Namrata Kohli’s latest book ‘Culture During Crisis’
THERE WAS a book launch event of author Namrata Kohli’s latest book ‘Culture During Crisis’ at Marigold of the India Habitat Centre in New Delhi.
The occasion was graced by Chief Guest Dr Subramanian Swamy (Former Cabinet Minister, 6 time MP). The Guest of Honour was Jaya Jaitly, President and Founder at Dastkari Haat Samiti, Activist Author and Indian handicrafts curator.
The event began with lamp lighting by Dr Swamy and Ms Jaitly, even as Mannat and Naman Kohli (13 year old daughter and 17 yearr old son- children of Namrata Kohli) invoked the blessings of all three goddess Lakshmi, Saraswati, Durga with the “Sarva Mangala Mangalya” Mantra, as the giver of all fortunes who is the auspiciousness of all that is auspicious.
In her introduction to the book, Namrata Kohli first spoke about when she wrote this book. “Covid-19 pandemic was the tipping point when culture helped us during the crisis. This was the period when we got something we never had in so much abundance- time. That was a period when we were locked down and when you can’t go outside, we go inside...it was a time to deep dive into our ancient time-tested practices and traditional wisdom which stood us in good stead,” Author said.
She added, “Traditions are normally passed on from generation to generation. We were hardly following them, mainly challenging them, and rarely trying to understand the science or the logic behind them... whether it was chanting Aum, doing surya namaskar, rising up early as is part of Brahma Muhurta, having desi kadha, haldi doodh, pranayama or yoga ...the list is endless. in short, our time-tested practices and traditional wisdom helped us during the crisis. But while culture helped us during the crisis... there was enough evidence of the fact that culture itself was in crisis.”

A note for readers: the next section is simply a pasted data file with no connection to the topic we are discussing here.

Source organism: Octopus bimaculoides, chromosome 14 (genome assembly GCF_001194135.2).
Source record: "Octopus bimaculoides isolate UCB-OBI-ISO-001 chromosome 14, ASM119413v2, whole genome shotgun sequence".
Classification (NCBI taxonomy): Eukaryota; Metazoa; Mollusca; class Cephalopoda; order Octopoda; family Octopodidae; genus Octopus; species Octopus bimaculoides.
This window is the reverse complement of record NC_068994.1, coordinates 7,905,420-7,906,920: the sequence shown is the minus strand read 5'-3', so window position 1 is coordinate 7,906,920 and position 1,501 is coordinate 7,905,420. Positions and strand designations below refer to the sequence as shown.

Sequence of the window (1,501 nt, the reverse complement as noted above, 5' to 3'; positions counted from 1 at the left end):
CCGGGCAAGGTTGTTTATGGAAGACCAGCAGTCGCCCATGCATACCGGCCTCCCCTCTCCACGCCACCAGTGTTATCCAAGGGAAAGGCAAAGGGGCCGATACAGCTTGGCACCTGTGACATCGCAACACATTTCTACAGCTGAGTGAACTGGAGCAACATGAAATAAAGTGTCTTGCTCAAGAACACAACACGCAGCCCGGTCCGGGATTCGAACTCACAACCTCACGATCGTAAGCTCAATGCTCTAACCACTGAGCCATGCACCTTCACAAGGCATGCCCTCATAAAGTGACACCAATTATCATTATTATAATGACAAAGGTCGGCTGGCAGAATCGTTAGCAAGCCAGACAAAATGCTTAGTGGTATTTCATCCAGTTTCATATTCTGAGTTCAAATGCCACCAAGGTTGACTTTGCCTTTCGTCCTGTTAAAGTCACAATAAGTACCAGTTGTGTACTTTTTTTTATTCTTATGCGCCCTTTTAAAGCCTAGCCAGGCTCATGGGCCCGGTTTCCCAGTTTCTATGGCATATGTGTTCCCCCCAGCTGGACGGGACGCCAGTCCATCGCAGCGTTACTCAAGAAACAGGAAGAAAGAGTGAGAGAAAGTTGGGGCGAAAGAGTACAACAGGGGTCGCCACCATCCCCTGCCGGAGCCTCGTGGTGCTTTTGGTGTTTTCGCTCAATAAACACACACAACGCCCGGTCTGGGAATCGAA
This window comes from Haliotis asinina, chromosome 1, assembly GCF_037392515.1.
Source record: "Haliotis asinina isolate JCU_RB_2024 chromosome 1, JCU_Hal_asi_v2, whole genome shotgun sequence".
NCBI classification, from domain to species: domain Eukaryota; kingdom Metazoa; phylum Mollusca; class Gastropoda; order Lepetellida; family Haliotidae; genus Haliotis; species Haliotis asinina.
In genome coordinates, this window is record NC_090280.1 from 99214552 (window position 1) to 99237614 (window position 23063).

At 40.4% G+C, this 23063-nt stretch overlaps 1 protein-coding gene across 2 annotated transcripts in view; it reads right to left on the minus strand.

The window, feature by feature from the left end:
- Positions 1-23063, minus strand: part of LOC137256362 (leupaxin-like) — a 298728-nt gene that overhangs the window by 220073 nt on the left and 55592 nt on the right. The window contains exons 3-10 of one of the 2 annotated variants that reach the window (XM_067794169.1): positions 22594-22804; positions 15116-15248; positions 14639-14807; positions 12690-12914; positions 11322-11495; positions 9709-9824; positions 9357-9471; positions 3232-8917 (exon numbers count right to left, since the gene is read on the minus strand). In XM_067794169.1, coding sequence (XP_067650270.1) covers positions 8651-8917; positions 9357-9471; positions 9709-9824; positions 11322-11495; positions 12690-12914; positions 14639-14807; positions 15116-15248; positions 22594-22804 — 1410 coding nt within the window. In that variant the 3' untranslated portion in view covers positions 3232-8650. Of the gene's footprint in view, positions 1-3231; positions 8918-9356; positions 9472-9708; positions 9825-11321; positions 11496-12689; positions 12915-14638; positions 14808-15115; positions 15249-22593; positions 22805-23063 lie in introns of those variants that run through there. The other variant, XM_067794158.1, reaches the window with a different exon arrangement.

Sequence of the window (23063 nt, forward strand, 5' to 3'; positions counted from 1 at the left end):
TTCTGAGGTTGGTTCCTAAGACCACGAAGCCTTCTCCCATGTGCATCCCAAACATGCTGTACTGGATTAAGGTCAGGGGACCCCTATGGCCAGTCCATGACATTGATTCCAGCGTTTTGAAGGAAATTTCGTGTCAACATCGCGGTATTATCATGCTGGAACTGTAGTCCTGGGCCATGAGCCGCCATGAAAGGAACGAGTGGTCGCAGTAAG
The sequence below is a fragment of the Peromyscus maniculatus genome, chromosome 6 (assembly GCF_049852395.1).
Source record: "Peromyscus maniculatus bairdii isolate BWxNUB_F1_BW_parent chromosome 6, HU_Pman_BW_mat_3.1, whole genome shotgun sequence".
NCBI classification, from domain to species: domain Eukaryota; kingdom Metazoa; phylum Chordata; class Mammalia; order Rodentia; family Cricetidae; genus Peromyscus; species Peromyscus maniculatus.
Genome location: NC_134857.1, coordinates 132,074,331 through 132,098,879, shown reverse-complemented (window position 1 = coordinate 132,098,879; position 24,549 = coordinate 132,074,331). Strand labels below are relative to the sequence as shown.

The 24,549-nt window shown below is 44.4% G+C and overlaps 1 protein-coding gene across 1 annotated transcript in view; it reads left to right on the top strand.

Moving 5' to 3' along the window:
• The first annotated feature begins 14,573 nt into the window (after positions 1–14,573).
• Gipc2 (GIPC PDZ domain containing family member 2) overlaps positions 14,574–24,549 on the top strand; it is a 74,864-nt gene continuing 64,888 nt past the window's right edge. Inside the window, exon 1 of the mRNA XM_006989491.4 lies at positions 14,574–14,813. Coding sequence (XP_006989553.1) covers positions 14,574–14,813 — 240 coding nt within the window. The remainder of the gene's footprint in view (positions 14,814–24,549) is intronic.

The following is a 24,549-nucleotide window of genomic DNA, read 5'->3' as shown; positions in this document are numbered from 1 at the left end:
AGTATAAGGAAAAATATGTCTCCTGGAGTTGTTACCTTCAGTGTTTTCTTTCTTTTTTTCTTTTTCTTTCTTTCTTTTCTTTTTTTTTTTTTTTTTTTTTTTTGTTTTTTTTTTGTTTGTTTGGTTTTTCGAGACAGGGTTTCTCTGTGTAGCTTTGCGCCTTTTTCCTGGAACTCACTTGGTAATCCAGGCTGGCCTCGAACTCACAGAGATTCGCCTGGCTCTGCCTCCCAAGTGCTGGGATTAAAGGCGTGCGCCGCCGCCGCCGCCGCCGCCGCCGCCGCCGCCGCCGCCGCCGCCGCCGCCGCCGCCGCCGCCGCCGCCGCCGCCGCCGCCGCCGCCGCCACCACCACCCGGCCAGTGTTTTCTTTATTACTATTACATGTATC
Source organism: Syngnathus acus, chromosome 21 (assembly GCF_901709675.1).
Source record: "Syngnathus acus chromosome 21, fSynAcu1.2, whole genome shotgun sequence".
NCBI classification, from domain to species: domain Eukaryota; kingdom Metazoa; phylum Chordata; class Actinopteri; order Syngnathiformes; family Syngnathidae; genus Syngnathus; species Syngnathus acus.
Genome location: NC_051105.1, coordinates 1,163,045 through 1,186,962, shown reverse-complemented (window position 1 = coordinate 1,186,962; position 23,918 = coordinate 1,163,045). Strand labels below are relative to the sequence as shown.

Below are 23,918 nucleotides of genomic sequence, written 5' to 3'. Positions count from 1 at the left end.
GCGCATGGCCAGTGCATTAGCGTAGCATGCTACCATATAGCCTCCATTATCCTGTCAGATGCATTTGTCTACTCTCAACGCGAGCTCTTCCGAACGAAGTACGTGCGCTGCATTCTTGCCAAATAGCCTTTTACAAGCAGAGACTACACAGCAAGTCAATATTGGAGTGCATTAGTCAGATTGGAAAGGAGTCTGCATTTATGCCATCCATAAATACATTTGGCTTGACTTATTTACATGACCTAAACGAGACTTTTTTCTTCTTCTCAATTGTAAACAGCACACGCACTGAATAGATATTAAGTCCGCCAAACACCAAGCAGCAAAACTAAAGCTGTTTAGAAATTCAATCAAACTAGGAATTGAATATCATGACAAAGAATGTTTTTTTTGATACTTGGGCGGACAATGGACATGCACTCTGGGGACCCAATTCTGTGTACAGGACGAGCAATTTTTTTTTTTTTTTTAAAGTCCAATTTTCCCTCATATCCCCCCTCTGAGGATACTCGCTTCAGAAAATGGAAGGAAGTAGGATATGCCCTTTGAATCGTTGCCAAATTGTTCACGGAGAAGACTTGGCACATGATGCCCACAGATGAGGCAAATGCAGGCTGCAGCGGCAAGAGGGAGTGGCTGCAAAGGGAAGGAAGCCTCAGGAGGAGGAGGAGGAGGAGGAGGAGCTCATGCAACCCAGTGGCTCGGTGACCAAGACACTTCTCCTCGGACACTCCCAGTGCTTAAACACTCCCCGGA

The author said in her opening speech- “75 years ago India became independent. But are we really free... even today we are colonized in our minds... We are more western than the westerners themselves and have become indifferent to our own culture. There is nothing wrong in learning from other cultures, but not at the cost of denigrating your own. Today Indians have disinterest in everything Indian and have an obsession with everything western. 45 trillion dollars – is just the financial drain during the British Raj... but the draining away of culture, self-confidence, self-esteem has been immeasurable.” She said it’s high time that we did something about our cultural revival … as we become 75 years old, we are a mature democracy and we must work towards our culture revival.
Dr Swamy said – “I congratulate you on this book. I liked particularly some of the things you said such as how educated Indians like to talk about avocado but not amla, olive oil instead of desi ghee, guitar instead of sitar, Spanish instead of Sanskrit – you are absolutely right about capturing the attitude of the elite of India. I wouldn’t say all Indians though, because across the length and breadth of India, our ancient roots are still very very strong.”